Both the PGI and PathScale compilers available on midnight have an option which will report when the compiler vectorizes a loop (or doesn't).

For the Portland Group compilers, use the "-Minfo=loop" flag:


mg56 % pgf90 -fast -Minfo=loop gflop.f -o gflop
    23, Interchange produces reordered loop nest: 24, 23
        Unrolled inner loop 8 times
    33, Interchange produces reordered loop nest: 34, 33
        Generated an alternate loop for the inner loop
        Generated vector sse code for inner loop
        Generated 1 prefetch instructions for this loop
        Generated vector sse code for inner loop
        Generated 1 prefetch instructions for this loop
   244, Generated vector sse code for inner loop
        Generated 1 prefetch instructions for this loop

For the PathScale compilers, use the "-LNO:simd_verbose=ON" flag:


mg56 % pathf90 -O3 gflop.f -LNO:simd_verbose=ON -o gflop
(gflop.f:23) Op "OPC_F4I4CVT" is not vectorizable, Loop was not vectorized.
(gflop.f:244) LOOP WAS VECTORIZED.
(gflop.f:244) LOOP WAS VECTORIZED.

For this particular code the compilers are in agreement about which loops could be vectorized, however we see that PGI unrolled a loop which the PathScale compiler didn't.

Both compilers are less aggressive about vectorizing code at lower optimization levels. PathScale begins to show vectorization output at -O3, while the PGI compilers show vectorization output when the -fast flag is used or at lower optimization levels when the -Mvect=sse flag is specified.


Quick-Tip Q & A

A:[[ I frequently write scripts to build input files.  The way I
  [[ normally handle this is by using "echo" commands in the script
  [[ to send the input file to stdout and then redirect stdout to the
  [[ filename I would like to use.
  [[ e.g.
  [[ ./build_input > namelist.input
  [[ Rather than redirecting stdout, I would like to have the output from
  [[ echo go to a specific file (e.g. namelist.input).  Is there a way to
  [[ redirect stdout for a script within the script itself?  I really hate
  [[ having to redirect each "echo" statement individually.

# Thanks to Ryan Czerwiec for sharing the following solution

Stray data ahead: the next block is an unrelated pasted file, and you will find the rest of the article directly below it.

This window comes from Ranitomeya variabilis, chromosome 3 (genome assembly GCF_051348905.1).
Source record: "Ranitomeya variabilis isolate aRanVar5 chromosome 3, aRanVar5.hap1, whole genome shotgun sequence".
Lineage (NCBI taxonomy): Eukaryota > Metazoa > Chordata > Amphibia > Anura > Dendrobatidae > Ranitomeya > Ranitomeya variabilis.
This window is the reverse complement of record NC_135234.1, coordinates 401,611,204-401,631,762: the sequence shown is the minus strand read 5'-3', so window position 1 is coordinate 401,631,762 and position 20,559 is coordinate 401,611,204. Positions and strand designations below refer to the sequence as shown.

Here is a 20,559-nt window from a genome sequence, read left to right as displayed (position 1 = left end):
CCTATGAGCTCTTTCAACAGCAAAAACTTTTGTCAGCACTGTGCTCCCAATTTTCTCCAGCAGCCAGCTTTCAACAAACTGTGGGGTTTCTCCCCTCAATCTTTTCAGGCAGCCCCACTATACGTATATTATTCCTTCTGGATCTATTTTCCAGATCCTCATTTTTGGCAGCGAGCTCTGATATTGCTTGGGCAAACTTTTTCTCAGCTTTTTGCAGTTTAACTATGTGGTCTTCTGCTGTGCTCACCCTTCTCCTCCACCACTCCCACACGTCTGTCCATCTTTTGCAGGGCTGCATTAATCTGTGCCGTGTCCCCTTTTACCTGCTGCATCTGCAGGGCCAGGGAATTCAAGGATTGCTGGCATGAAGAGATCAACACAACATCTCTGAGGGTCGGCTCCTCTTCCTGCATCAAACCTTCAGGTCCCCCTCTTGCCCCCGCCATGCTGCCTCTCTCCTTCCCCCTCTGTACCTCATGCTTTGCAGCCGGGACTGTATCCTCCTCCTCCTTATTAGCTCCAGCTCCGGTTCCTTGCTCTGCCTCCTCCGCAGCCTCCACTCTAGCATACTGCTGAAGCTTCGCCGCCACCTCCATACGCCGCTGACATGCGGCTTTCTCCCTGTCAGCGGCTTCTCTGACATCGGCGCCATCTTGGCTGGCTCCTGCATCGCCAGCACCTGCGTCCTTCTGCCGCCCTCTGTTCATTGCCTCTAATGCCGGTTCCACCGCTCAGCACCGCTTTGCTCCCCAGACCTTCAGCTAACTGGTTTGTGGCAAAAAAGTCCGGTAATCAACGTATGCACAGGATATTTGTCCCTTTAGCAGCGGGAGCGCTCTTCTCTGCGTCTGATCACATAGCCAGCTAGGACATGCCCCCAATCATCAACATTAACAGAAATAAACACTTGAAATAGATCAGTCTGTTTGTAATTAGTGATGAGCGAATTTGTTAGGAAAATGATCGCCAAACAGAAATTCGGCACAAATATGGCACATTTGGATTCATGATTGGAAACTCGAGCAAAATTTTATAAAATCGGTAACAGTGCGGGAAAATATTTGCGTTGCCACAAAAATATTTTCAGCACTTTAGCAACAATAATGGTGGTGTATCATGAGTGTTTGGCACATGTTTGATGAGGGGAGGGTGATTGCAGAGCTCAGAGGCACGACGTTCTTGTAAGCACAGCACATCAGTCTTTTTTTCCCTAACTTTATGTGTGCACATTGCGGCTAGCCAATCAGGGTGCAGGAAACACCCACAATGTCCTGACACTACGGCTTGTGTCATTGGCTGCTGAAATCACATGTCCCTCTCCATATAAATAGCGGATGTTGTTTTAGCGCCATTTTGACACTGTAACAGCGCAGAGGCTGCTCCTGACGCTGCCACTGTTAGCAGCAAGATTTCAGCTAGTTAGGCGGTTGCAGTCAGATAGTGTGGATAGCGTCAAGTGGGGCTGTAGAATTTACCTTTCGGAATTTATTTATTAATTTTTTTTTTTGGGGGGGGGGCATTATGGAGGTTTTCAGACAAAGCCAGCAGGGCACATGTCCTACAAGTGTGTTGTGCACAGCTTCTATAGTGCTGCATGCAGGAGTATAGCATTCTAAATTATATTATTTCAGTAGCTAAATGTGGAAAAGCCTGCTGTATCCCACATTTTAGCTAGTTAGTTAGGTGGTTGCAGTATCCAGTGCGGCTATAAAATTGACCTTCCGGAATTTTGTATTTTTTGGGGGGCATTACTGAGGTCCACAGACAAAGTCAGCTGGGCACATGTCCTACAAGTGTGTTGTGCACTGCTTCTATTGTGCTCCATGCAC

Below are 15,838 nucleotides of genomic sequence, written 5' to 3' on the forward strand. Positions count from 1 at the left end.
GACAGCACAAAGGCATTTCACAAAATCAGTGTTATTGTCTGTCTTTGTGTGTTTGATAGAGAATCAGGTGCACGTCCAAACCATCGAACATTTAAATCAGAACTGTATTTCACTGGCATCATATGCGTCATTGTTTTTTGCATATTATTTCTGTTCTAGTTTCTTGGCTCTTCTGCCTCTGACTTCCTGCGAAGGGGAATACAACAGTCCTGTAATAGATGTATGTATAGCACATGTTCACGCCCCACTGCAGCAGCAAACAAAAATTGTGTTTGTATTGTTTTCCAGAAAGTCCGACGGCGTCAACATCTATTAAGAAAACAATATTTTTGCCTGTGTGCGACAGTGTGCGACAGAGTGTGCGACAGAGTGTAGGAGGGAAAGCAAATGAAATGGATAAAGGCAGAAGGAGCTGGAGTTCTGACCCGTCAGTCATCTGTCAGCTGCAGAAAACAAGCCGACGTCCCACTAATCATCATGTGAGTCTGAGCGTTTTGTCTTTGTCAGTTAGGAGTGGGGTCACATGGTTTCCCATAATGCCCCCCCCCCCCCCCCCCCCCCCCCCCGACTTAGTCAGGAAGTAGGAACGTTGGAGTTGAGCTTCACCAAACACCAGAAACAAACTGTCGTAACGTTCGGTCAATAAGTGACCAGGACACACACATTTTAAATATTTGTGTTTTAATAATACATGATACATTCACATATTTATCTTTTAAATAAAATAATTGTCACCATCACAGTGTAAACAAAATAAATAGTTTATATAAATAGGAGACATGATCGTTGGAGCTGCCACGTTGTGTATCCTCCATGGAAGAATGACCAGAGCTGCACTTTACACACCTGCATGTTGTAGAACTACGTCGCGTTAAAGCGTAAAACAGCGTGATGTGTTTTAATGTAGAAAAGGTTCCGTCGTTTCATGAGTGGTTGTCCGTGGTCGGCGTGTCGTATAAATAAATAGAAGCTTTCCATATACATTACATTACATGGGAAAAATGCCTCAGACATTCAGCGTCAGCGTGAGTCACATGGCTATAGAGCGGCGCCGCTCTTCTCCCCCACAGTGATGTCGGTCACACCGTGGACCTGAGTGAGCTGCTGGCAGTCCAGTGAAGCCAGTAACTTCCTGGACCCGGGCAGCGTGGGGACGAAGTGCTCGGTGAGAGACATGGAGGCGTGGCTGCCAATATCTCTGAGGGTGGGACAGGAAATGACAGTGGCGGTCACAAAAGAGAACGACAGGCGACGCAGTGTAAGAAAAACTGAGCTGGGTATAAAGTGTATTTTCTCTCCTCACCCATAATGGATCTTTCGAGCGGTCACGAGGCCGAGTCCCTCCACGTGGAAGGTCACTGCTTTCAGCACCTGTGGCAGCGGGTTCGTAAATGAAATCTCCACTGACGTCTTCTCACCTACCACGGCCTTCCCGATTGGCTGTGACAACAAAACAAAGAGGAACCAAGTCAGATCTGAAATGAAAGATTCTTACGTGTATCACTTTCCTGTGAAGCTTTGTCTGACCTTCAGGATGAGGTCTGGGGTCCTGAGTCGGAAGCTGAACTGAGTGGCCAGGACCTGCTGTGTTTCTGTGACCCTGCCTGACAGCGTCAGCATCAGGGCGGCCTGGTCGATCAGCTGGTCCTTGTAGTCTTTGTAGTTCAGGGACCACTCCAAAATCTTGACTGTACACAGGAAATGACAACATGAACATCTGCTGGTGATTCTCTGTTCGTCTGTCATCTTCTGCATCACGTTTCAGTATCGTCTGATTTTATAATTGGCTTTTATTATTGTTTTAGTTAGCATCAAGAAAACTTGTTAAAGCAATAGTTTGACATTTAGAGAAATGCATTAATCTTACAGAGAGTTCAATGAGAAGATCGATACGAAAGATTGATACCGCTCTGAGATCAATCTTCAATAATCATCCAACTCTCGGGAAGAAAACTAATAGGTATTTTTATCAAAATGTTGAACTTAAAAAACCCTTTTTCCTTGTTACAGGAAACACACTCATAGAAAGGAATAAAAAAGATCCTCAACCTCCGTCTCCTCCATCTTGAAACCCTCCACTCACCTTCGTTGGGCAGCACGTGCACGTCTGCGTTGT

In sh, near the top of your script, put this line:

exec 1> file

Where "file" is where you want the output sent.  Now anything that
would be written to standard output from the current shell goes to
that file until you change it or exit the shell.  You can get some
unexpected results, but it should be ok for the problem described.
It's not something you'd really want to use from the command line,
but it's fine for scripting if you're doing fairly ordinary stuff.
Csh/tcsh can't do this.

# Dale Clark also mentioned the same technique, and notes that it
# also works for ksh.

Q: Some Unix commands, like ps and finger, spit out a line of column
  headers followed by a table of information.  Being self-absorbed,
  I often want to grep for myself in these tables, but I need to see
  the column headers too, because they change depending on the command
  options.  Check out the different "ps" column headers!

    mg56:~ % ps -e  
 head -1
      PID TTY          TIME CMD
    mg56:~ % ps -l  
 head -1
    mg56:~ % ps -ef 
 head -1
    mg56:~ % ps -elf 
 head -1

  Apparently the developers did NOT consider my needs when they wrote
  these tools.  To see the header and information rows, am I really
  stuck doing this?!

    mg56:~ % ps -ef 
 head -1    
    UID        PID  PPID  C STIME TTY          TIME CMD
    mg56:~ % ps -ef 
 grep mortimer
    mortimer    9996  9994  0 10:07 ?        00:00:00 sshd: mortimer [priv]
    mortimer    9998  9997  0 10:07 pts/8    00:00:00 -ksh
    mortimer   18706  9998  0 10:27 pts/8    00:00:00 ps -ef

[[ Answers, Questions, and Tips Graciously Accepted ]]

Current Editors:
Ed Kornkven ARSC HPC Specialist ph: 907-450-8669
Kate Hedstrom ARSC Oceanographic Specialist ph: 907-450-8678
Arctic Region Supercomputing Center
University of Alaska Fairbanks
PO Box 756020
Fairbanks AK 99775-6020